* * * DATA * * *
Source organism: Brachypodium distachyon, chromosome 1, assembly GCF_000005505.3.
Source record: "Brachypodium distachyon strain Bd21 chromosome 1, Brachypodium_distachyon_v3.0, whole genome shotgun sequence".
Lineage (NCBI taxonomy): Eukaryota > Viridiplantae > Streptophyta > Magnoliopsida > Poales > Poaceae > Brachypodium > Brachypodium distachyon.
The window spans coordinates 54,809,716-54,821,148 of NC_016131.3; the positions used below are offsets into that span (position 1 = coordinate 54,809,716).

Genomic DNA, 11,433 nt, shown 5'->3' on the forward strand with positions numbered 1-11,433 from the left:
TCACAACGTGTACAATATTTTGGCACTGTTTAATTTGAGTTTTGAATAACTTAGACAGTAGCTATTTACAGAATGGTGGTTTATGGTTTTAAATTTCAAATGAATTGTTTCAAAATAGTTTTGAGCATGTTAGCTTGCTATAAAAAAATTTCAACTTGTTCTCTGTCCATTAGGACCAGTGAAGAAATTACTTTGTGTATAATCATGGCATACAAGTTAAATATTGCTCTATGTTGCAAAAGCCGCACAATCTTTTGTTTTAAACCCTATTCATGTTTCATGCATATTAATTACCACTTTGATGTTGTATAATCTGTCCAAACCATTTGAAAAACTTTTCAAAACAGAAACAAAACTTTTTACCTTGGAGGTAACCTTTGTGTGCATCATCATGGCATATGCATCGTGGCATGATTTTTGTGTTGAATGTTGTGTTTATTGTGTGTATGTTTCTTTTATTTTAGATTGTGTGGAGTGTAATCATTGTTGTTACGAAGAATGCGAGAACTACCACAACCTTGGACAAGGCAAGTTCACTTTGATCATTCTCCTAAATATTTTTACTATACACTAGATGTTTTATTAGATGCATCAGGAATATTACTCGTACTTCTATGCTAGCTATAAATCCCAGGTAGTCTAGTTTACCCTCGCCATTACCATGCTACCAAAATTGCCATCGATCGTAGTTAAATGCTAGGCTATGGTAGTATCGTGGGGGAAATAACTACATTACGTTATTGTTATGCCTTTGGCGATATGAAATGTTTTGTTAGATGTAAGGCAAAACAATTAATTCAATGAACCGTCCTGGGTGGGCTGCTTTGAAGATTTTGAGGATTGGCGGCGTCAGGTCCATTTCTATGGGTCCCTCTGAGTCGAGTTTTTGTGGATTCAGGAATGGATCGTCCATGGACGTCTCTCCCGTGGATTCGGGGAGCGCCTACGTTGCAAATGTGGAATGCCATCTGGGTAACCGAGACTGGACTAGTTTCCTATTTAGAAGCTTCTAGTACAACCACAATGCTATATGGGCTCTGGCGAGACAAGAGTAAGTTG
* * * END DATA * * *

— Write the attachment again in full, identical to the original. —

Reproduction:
Source organism: Brachypodium distachyon, chromosome 1, assembly GCF_000005505.3.
Source record: "Brachypodium distachyon strain Bd21 chromosome 1, Brachypodium_distachyon_v3.0, whole genome shotgun sequence".
Lineage (NCBI taxonomy): Eukaryota > Viridiplantae > Streptophyta > Magnoliopsida > Poales > Poaceae > Brachypodium > Brachypodium distachyon.
The window spans coordinates 54,809,716-54,821,148 of NC_016131.3; the positions used below are offsets into that span (position 1 = coordinate 54,809,716).

Genomic DNA, 11,433 nt, shown 5'->3' on the forward strand with positions numbered 1-11,433 from the left:
TCACAACGTGTACAATATTTTGGCACTGTTTAATTTGAGTTTTGAATAACTTAGACAGTAGCTATTTACAGAATGGTGGTTTATGGTTTTAAATTTCAAATGAATTGTTTCAAAATAGTTTTGAGCATGTTAGCTTGCTATAAAAAAATTTCAACTTGTTCTCTGTCCATTAGGACCAGTGAAGAAATTACTTTGTGTATAATCATGGCATACAAGTTAAATATTGCTCTATGTTGCAAAAGCCGCACAATCTTTTGTTTTAAACCCTATTCATGTTTCATGCATATTAATTACCACTTTGATGTTGTATAATCTGTCCAAACCATTTGAAAAACTTTTCAAAACAGAAACAAAACTTTTTACCTTGGAGGTAACCTTTGTGTGCATCATCATGGCATATGCATCGTGGCATGATTTTTGTGTTGAATGTTGTGTTTATTGTGTGTATGTTTCTTTTATTTTAGATTGTGTGGAGTGTAATCATTGTTGTTACGAAGAATGCGAGAACTACCACAACCTTGGACAAGGCAAGTTCACTTTGATCATTCTCCTAAATATTTTTACTATACACTAGATGTTTTATTAGATGCATCAGGAATATTACTCGTACTTCTATGCTAGCTATAAATCCCAGGTAGTCTAGTTTACCCTCGCCATTACCATGCTACCAAAATTGCCATCGATCGTAGTTAAATGCTAGGCTATGGTAGTATCGTGGGGGAAATAACTACATTACGTTATTGTTATGCCTTTGGCGATATGAAATGTTTTGTTAGATGTAAGGCAAAACAATTAATTCAATGAACCGTCCTGGGTGGGCTGCTTTGAAGATTTTGAGGATTGGCGGCGTCAGGTCCATTTCTATGGGTCCCTCTGAGTCGAGTTTTTGTGGATTCAGGAATGGATCGTCCATGGACGTCTCTCCCGTGGATTCGGGGAGCGCCTACGTTGCAAATGTGGAATGCCATCTGGGTAACCGAGACTGGACTAGTTTCCTATTTAGAAGCTTCTAGTACAACCACAATGCTATATGGGCTCTGGCGAGACAAGAGTAAGTTG